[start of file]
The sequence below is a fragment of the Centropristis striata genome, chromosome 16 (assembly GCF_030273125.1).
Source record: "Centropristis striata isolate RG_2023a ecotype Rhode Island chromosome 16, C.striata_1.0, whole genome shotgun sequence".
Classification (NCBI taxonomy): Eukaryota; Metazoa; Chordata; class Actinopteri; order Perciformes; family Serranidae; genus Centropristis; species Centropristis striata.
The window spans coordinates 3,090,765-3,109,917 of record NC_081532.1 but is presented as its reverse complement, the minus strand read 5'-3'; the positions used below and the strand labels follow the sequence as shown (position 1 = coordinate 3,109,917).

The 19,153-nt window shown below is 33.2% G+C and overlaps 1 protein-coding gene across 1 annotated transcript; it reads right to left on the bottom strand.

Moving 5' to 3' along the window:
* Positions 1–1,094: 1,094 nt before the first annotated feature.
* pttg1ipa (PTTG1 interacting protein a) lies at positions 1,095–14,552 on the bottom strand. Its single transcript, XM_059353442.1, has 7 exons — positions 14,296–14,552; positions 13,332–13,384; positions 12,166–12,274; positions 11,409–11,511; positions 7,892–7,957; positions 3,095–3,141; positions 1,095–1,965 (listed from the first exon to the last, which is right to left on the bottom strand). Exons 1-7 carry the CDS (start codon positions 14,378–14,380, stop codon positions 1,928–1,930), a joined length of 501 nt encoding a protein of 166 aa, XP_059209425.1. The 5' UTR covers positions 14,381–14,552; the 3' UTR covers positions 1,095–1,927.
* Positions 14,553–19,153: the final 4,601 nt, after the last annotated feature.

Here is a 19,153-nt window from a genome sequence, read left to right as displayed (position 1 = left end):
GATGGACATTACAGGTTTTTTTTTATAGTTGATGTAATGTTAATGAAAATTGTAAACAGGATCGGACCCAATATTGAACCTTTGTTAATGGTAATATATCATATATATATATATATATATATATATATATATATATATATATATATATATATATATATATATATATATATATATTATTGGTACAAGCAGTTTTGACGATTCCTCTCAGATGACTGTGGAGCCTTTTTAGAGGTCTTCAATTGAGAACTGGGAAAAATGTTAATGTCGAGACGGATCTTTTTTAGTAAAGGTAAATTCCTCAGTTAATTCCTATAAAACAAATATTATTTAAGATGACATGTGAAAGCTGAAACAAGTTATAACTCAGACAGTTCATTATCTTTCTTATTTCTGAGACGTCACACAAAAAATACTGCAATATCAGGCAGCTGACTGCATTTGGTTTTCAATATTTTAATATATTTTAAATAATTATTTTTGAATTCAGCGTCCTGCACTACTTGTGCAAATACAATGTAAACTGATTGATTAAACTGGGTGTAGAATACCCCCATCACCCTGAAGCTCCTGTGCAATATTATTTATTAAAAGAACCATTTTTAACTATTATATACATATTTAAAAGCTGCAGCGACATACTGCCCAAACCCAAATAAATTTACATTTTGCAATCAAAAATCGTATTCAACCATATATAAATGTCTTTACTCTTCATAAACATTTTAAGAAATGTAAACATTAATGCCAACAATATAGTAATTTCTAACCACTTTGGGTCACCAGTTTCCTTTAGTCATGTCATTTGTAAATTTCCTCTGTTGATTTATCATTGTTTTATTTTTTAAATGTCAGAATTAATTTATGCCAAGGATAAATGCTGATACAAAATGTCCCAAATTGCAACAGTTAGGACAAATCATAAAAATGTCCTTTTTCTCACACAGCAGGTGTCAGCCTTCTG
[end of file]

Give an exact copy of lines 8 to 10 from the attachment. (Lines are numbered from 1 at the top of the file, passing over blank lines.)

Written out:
* pttg1ipa (PTTG1 interacting protein a) lies at positions 1,095–14,552 on the bottom strand. Its single transcript, XM_059353442.1, has 7 exons — positions 14,296–14,552; positions 13,332–13,384; positions 12,166–12,274; positions 11,409–11,511; positions 7,892–7,957; positions 3,095–3,141; positions 1,095–1,965 (listed from the first exon to the last, which is right to left on the bottom strand). Exons 1-7 carry the CDS (start codon positions 14,378–14,380, stop codon positions 1,928–1,930), a joined length of 501 nt encoding a protein of 166 aa, XP_059209425.1. The 5' UTR covers positions 14,381–14,552; the 3' UTR covers positions 1,095–1,927.
* Positions 14,553–19,153: the final 4,601 nt, after the last annotated feature.

Here is a 19,153-nt window from a genome sequence, read left to right as displayed (position 1 = left end):